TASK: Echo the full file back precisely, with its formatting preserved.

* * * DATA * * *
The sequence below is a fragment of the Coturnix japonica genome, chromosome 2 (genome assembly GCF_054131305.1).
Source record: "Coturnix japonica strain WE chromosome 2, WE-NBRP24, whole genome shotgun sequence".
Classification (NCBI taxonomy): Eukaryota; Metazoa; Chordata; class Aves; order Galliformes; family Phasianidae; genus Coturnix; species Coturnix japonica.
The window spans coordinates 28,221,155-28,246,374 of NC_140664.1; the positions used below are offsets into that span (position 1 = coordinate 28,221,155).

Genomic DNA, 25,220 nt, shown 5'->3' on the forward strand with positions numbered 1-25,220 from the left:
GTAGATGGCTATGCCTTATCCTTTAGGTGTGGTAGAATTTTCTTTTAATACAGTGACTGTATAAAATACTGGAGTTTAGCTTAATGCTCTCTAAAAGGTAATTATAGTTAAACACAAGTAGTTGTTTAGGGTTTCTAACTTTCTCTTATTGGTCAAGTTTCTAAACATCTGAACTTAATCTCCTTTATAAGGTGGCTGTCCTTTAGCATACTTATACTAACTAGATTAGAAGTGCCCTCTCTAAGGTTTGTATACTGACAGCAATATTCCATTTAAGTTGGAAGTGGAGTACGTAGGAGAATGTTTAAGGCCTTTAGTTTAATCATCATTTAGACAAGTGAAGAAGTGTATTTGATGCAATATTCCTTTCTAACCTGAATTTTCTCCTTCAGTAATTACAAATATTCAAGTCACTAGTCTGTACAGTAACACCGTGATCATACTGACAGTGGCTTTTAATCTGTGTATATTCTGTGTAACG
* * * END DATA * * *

The sequence below is a fragment of the Coturnix japonica genome, chromosome 2 (genome assembly GCF_054131305.1).
Source record: "Coturnix japonica strain WE chromosome 2, WE-NBRP24, whole genome shotgun sequence".
Classification (NCBI taxonomy): Eukaryota; Metazoa; Chordata; class Aves; order Galliformes; family Phasianidae; genus Coturnix; species Coturnix japonica.
The window spans coordinates 28,221,155-28,246,374 of NC_140664.1; the positions used below are offsets into that span (position 1 = coordinate 28,221,155).

Genomic DNA, 25,220 nt, shown 5'->3' on the forward strand with positions numbered 1-25,220 from the left:
GTAGATGGCTATGCCTTATCCTTTAGGTGTGGTAGAATTTTCTTTTAATACAGTGACTGTATAAAATACTGGAGTTTAGCTTAATGCTCTCTAAAAGGTAATTATAGTTAAACACAAGTAGTTGTTTAGGGTTTCTAACTTTCTCTTATTGGTCAAGTTTCTAAACATCTGAACTTAATCTCCTTTATAAGGTGGCTGTCCTTTAGCATACTTATACTAACTAGATTAGAAGTGCCCTCTCTAAGGTTTGTATACTGACAGCAATATTCCATTTAAGTTGGAAGTGGAGTACGTAGGAGAATGTTTAAGGCCTTTAGTTTAATCATCATTTAGACAAGTGAAGAAGTGTATTTGATGCAATATTCCTTTCTAACCTGAATTTTCTCCTTCAGTAATTACAAATATTCAAGTCACTAGTCTGTACAGTAACACCGTGATCATACTGACAGTGGCTTTTAATCTGTGTATATTCTGTGTAACG